Lunar and Planetary Institute







Ranger Photography of the Moon

FOREWORD

Paul Schenk

      The Ranger mission to the Moon marks a key milestone in the history of planetary exploration. Prior to 1964, the best lunar maps and images were all derived from Earth-based telescopes (without the benefit of orbiting telescopes or adaptive optics). With the call to land a Man on the Moon by John F Kennedy in 1961, the need to understand the surface of the Moon became paramount. Although dreams of lunar flight are centuries old, the new program brought unmanned Moon mission concepts to the front burner, and Project Ranger was given full funding.

      Nothing came easy on the road to the Moon. Project Ranger became important not just for what it revealed about the Moon, but also for the critical roll it played in giving birth to American interplanetary capabilities. The initial plans for Ranger called for numerous scientific instruments to measure the Moon, including a "soft" lander with a seismometer. The first Ranger flights ended in disasters of one sort or another. Cries of anguish spread through the land (or at least JPL), and inquiries into JPL management were launched. Ranger was simplified, yet more launches meant only more defeats. However, in those defeats, JPL was learning how to run complex interplanetary missions over vast astronomical distances (vast in those days).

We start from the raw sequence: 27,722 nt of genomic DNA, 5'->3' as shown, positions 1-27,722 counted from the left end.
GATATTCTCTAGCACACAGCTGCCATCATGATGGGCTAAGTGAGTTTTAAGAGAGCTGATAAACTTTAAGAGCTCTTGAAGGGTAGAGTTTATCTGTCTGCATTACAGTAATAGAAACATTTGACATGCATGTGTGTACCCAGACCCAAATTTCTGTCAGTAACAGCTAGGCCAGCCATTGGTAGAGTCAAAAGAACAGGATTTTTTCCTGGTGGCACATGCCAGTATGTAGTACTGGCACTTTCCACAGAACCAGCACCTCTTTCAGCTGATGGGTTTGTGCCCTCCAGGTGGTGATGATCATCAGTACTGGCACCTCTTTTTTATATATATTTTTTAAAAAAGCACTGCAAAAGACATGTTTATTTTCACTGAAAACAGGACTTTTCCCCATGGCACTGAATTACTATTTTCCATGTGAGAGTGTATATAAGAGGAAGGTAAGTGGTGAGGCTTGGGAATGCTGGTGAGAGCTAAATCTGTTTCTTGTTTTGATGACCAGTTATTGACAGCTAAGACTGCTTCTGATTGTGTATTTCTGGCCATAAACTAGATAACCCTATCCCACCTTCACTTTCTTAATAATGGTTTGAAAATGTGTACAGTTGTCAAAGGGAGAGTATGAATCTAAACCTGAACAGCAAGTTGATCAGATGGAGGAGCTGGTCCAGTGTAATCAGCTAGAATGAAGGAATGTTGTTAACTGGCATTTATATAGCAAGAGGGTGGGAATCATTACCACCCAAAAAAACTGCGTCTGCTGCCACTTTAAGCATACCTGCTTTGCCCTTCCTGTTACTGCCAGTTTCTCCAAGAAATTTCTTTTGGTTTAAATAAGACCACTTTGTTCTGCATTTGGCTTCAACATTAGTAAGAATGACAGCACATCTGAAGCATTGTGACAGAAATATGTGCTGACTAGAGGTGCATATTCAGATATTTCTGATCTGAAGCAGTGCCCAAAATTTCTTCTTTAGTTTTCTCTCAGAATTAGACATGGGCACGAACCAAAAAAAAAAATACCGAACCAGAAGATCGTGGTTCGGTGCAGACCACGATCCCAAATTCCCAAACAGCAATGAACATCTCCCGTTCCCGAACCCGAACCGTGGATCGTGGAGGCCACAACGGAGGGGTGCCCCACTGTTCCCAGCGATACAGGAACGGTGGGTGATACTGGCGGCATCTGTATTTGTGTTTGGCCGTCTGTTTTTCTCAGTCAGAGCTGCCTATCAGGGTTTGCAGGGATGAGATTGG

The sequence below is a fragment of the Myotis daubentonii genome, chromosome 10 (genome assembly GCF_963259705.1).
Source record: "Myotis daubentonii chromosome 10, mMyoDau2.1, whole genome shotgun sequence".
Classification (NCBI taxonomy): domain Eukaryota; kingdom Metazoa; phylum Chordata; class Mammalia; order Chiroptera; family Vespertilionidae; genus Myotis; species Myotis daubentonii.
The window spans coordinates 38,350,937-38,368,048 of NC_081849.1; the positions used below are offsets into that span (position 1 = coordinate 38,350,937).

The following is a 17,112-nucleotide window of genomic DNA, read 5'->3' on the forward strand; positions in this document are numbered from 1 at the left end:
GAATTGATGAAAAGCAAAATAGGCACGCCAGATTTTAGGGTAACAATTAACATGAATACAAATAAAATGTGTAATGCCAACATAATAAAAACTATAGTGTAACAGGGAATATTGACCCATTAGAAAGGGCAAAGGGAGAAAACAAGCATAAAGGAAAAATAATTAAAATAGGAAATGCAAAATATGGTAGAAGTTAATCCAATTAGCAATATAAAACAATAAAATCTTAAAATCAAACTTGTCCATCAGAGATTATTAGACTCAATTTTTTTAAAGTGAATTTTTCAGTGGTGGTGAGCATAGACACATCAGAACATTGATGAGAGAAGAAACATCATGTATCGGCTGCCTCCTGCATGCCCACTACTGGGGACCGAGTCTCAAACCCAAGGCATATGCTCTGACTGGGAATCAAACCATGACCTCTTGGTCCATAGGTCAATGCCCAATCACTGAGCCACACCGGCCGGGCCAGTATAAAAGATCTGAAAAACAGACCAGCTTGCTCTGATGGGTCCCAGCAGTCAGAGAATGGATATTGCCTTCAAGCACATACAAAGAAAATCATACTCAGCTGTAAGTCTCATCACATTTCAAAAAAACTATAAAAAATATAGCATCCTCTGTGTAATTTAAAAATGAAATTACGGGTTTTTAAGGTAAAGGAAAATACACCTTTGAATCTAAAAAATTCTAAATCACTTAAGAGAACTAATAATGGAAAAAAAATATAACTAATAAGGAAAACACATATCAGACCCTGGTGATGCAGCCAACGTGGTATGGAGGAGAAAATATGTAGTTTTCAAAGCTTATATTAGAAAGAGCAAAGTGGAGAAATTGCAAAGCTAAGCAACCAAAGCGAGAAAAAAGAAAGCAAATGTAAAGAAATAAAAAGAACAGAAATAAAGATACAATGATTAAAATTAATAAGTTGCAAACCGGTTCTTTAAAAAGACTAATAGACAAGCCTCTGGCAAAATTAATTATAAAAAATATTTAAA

Finally, January, 1964, Ranger 6 was ready. Stripped down to little more than a flying TV station, everything had been checked and double checked. The machine was on course and all was go. The TV cameras were turned on. Nothing.

      Another investigation, another program reevaluation. With Ranger 7 the following July, more than the Ranger program itself was at stake. That day, when the first high-resolution TV images from Ranger 7 came down, the audience at JPL went crazy. Those who were there recalled it as the most significant event of their careers.

      The Ranger images showed one important thing: the Moon's surface was littered with impact craters down to the smallest size measurable. The success of Ranger had more profound implications. The successes of the last 3 Ranger missions (and the Mariner 2 mission to Venus earlier) gave the US space program the sound footing needed to move forward to the Moon and the planets beyond. The Soviet space program was undergoing a similar beginning. More lunar missions would follow, manned and unmanned, but Ranger stands apart for its pioneering role in getting us to the Moon and back.

Suggested Reading: Lunar Impact: A History of Project Ranger

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